SiblingsNYC Shout-Out: Nakom is featured in this year’s prestigious New Director/New Films series co-sponsored by the Film Society of Lincoln Center & the Museum of Modern Art. The North American Premiere is March 18 at FilmLinc, followed by a second screening on March 19 at MoMA.


Director Kelly Daniela Norris and Writer/Director TW (Trav) Pittman set their story in a small village of Northern Ghana. When “Iddrisu” (Jacob Ayanaba) returns home after his father’s death, he has to decide whether to pursue his future in medical school or return to a life he left behind. (BKP: 3.5/5)

Review by Associate Editor Brigid K. Presecky

Imagine yourself in Northern Ghana. Can you picture it?

If you can’t, then you are in the vast majority of Americans. Filmmakers Norris and Pittman shed a light on an otherwise undocumented region: a rural village without electricity or running water.

Studious “Iddrisu” (Jacob Ayanaba) is called home when his father suddenly dies in a motorcycle accident. So he leaves medical school and returns to his rural village. But the loved ones he comes home to–sister “Damata” (Grace Ayariga), brother “Kamal” (Abdul Aziz), and the rest of his community–leave him with a deep internal struggle.

Iddrisu’s love for his family collides with his educational aspirations. With all of their debt, sadness and pain… should he stay in the village or return to school? Viewers go along on the journey as Iddrisu seeks to answer this difficult question.


Director Norris captures the beauty of the village in between the film’s gruesome scenes. The faint of heart might need to shift their eyes away from the beheadings of chickens, the grilling of lizards and the bloody, heartbreaking moments of the characters’ lives. But each and every cringe-inducing action served a purpose–it was true to both Iddrisu’s world and his yearning for a better life.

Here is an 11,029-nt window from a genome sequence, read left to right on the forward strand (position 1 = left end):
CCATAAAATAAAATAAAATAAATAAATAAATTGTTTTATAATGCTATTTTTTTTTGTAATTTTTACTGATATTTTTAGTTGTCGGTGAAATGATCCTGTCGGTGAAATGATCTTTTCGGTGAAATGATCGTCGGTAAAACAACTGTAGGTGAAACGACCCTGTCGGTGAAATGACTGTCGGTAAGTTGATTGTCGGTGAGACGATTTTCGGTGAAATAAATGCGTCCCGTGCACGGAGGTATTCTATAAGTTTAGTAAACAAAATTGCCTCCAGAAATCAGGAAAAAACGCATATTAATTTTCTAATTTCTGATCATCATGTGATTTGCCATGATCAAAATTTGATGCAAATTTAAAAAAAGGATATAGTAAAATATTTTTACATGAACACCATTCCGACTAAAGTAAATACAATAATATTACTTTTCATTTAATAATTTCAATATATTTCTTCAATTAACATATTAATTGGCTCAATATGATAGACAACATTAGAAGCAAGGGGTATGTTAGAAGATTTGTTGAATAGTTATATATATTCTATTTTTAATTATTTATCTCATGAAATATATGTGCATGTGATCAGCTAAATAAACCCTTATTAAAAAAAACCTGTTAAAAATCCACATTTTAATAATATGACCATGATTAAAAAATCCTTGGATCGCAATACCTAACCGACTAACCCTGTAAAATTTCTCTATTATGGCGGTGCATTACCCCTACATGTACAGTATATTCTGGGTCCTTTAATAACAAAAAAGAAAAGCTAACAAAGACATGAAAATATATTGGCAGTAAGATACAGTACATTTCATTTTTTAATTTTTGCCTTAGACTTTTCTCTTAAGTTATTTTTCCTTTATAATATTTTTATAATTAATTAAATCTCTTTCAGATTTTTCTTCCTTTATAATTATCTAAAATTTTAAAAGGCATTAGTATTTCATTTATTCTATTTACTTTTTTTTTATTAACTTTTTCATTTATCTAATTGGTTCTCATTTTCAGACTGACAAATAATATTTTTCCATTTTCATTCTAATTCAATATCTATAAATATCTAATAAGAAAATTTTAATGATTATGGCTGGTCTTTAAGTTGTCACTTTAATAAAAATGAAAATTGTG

The darker moments make the lighter moments feel blissful, like Iddrisu walking around his village and smiling at people cooking or simply letting the shot linger on the starry night sky.

At times, the pacing is slow and the subtitles make it extra challenging to understand each and every detail of the plot. However, the acting from the town’s “non-actors” is remarkable, particularly Ayanaba, whose seriousness and playfulness is captivating . These performers know, better than anyone, how these families live, work and interact with each other.

Writer Pittman, also in her directorial debut, clearly writes from a place of experience. She served in this rural village during her time with the United States Peace Corps and, in 2013, brought a production team on location in Nakom, Ghana for four months.

Using Kusaal language (the first feature film ever to do so) Pittman constructed a story that magnifies people who, like human beings everywhere, struggle to find their place in the world.

© Brigid K. Presecky FF2 Media (3/06/16)

FamilyTop & Middle Photos: Grace Ayariga as “Damata” and Jacob Ayanaba as “Iddrisu”

Bottom Photo: Jacob Ayanaba as “Iddrisu” in his village

Photo Credits: Rasqueache Films

Q: Does Nakom pass the Bechdel-Wallace Test?GreenA2016


Although the story is about “Iddrisu” (Jacob Ayanaba), women play an important role in Nakom. The film, written and directed by two women (Kelly Daniela Norris and Trav Pittman) highlights the saying, “When a man dances, then the drums are beaten for him.”

Iddrisu comes from a large and complicated family. His father had three wives, and each wife gave him children. So once he is gone, each must wife grieve in her own way. Furthermore the youngest wife is very close in age to the eldest daughter, so their relationship is particularly moving.

As the eldest son, Iddrisu knows that he now holds all of these lives in his young hands.

Tags: Abdul Aziz, Brigid K. Presecky, FF2 Media, Grace Ayariga, Jacob Ayanaba, Kelly Daniela Norris, Nakom, New Director/New Films, TW (Trav) Pittman

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